Khaled Hosseini was born in Kabul, Afghanistan in 1965. He lived in Paris for a few years as an adult before permanently relocating with his family in California. Hosseini went to medical school, but while he became a full-fledged doctor, he wrote on the side. He published The Kite Runner in 2003, a novel that is widely regarded as a masterpiece, and was The New York Times bestseller for two years in 2004 and 2005. Due to the violent scenes early in the novel, it was considered controversial, even banned in some schools, but despite this it was hugely successful. Perhaps Hosseini’s greatest achievement is that he has made the history of Afghanistan accessible to the common reader. Read on to learn more about his beloved work.
1. The Kite Runner
Amir is the privileged son of a wealthy merchant and best friends with Hassan, the son of the man who cleans for Amir’s father. The boys spend their days kite running and enter into a contest for the sport. The events that take place after the contest irrevocably alter the course of both Amir and Hassan’s lives and lay bare the things that make them different. Many years later, Amir moves to California with his father, but the fateful day of the kite running race never leaves him. Hosseini’s first novel is a masterpiece and incredibly heart-breaking. Amir is an imperfect character who repeatedly trips over his own mistakes, which makes the story thought-provoking and at times disturbing. The redemption Amir craves jumps from the pages and plagues the reader as they flick through each chapter in the hopes that he can somehow atone for his sins. Hassan is loveable and loyal and though it is difficult at times to watch how Amir tests his friendship, this only strengthens Hassan’s character. The Kite Runner is a must read, especially if you have enjoyed other Hosseini novels.
2. A Thousand Splendid Suns
A Thousand Splendid Suns was widely talked about after its release in 2007. The story begins with Mariam as a child, considered a harami (a derogatory term for someone with unmarried parents) and a burden to both her mother and estranged father. When she turns 15, she is married off to Rasheed, a man more than twice her age. She is expected to provide all wifely duties, no questions asked, and more importantly with no tears. The novel then focuses on Laila, a girl who also ends up in Rasheed’s household through a series of tragedies. Despite a rocky beginning, Laila and Mariam form a close relationship and give each other a small bit of light in the darkness of their lives in Kabul. With a 4.4/5 rating on Good Reads, A Thousand Splendid Suns is Hosseini’s best work, despite the pressures to live up to the success of The Kite Runner. The novel depicts a series of sympathetic characters and provides insight into Afghanistan in the second half of the 20th Century to readers who may have previously been ignorant to the atrocities that have taken place there.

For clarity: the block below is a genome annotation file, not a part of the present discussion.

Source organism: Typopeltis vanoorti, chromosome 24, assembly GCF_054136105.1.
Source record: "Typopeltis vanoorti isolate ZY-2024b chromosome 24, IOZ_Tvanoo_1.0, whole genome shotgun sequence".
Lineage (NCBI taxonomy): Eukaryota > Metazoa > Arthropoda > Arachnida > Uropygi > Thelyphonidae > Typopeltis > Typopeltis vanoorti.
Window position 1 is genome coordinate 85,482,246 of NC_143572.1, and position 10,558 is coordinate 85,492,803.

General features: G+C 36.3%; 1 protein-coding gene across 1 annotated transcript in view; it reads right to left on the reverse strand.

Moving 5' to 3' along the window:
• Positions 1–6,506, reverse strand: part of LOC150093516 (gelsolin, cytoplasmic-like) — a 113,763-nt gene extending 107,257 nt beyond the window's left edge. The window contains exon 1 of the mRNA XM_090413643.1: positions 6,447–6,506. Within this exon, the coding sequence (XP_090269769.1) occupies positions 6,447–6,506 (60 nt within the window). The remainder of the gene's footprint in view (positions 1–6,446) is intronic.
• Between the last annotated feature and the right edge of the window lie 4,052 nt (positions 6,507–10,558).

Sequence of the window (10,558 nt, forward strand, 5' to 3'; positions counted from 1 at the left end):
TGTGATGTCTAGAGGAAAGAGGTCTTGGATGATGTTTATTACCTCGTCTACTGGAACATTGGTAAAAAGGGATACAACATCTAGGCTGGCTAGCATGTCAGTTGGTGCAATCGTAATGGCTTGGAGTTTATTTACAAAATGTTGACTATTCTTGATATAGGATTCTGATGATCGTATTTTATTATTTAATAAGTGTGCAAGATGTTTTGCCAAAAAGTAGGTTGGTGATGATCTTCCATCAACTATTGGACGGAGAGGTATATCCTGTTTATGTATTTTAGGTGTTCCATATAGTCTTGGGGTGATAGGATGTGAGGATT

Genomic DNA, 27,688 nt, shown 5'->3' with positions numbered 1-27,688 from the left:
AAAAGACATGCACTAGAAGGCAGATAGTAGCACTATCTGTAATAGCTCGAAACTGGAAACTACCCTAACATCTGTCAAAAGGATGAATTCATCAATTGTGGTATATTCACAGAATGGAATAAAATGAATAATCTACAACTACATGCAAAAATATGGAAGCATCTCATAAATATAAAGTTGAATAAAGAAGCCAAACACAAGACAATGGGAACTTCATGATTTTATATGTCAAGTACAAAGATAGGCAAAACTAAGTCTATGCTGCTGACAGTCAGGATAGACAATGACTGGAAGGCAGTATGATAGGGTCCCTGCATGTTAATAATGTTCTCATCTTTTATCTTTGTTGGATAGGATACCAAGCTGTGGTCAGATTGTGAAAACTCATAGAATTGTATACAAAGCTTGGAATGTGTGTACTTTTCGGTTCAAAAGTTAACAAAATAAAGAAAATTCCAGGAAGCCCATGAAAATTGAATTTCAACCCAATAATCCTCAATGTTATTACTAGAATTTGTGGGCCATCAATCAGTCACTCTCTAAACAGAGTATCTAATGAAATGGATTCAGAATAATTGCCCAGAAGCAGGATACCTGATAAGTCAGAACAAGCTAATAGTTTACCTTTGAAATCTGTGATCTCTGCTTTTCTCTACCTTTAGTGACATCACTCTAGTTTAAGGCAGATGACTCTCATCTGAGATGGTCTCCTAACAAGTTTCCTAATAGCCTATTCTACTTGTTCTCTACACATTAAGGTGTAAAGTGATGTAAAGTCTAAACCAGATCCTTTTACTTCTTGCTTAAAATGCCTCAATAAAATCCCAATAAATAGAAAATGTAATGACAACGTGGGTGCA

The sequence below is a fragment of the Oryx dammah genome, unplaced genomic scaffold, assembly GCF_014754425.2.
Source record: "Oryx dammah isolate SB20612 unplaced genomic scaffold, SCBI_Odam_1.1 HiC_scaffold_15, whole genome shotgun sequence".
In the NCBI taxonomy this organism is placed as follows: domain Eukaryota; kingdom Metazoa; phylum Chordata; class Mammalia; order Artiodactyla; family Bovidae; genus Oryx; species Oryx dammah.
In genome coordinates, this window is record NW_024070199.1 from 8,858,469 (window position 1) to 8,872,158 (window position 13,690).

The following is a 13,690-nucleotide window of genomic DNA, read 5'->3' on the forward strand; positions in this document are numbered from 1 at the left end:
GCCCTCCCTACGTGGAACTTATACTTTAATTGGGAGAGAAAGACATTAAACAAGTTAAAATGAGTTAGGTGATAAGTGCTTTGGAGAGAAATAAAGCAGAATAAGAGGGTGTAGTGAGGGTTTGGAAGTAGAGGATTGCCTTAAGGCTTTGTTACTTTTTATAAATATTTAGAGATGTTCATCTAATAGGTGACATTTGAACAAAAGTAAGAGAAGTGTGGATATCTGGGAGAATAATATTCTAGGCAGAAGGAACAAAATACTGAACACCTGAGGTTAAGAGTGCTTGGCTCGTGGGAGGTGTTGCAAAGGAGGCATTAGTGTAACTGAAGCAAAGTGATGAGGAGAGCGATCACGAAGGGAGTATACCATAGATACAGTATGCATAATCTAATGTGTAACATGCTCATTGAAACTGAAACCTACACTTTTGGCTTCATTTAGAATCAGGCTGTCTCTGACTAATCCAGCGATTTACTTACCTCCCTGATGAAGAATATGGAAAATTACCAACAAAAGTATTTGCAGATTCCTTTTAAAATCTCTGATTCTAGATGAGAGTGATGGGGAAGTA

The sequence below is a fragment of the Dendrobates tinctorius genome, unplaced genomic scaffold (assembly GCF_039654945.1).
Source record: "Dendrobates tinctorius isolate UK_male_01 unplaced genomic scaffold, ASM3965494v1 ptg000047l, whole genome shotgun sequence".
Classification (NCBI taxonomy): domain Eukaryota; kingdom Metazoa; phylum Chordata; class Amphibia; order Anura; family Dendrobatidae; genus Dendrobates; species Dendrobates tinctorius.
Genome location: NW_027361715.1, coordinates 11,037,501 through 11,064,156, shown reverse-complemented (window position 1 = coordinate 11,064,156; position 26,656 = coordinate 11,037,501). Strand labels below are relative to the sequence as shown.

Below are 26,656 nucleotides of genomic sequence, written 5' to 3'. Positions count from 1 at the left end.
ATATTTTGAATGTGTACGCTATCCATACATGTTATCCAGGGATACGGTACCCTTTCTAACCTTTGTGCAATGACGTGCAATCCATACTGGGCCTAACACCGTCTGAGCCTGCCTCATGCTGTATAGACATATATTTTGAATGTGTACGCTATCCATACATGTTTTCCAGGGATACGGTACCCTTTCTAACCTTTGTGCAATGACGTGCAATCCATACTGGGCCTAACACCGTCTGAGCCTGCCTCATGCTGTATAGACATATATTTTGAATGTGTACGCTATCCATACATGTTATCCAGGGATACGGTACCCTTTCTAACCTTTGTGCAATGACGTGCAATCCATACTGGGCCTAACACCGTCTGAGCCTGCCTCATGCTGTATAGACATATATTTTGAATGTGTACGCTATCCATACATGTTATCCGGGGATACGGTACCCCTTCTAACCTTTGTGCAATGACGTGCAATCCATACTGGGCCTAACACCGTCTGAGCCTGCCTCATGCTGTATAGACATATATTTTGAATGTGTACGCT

3. And The Mountains Echoed
Hosseini’s third novel was published in 2013 and, though he is no stranger to changing narrators in his novels, And The Mountains Echoed is structured differently than his other works. The story follows Abdullah and Pari, a brother and sister separated when they are children. Their story is told through their uncle, their stepmother, their neighbours, and eventually, from their own memories. Abdullah remains with his father while Pari is whisked away by a wealthy couple and adopted as their own. Although this novel certainly has its merits, it is not as captivating as the previous two. While the changing perspectives can be admired, the choices of narrators don’t always make sense; Hosseini could have saved these characters for another book or a collection of short fiction. That said, the novel comes into its stride in the latter half when Pari speaks to us as an adult, reminiscing on her life and the part of herself she always believed missing. And The Mountains Echoed is worth a read, but expectations should be lowered as it doesn’t live up to the hype of Hosseini’s first two novels.
4. Sea Prayer
Sea Prayer, Hosseini’s latest work published in 2018, is a novella. It focuses on a father and son, a theme that Hosseini is no stranger to, as they flee Syria. Though some may be disappointed to not receive a full-fledged novel, Sea Prayer has a very high rating on Good Reads and fans of Hosseini’s writing will appreciate it nonetheless. The novella is written in the epistolary form – a letter from father to son on the eve of fleeing Syria. Hosseini is known for his informative depictions of Afghanistan in the late 20th Century, and he brings that same level of coherence to his illustration of the Syrian conflict. Although it’s less detailed, Hosseini successfully brings to light a sensitive and little-known topic. The narrative is expressive, provoking an emotional response in the reader that will leave them hungry for more.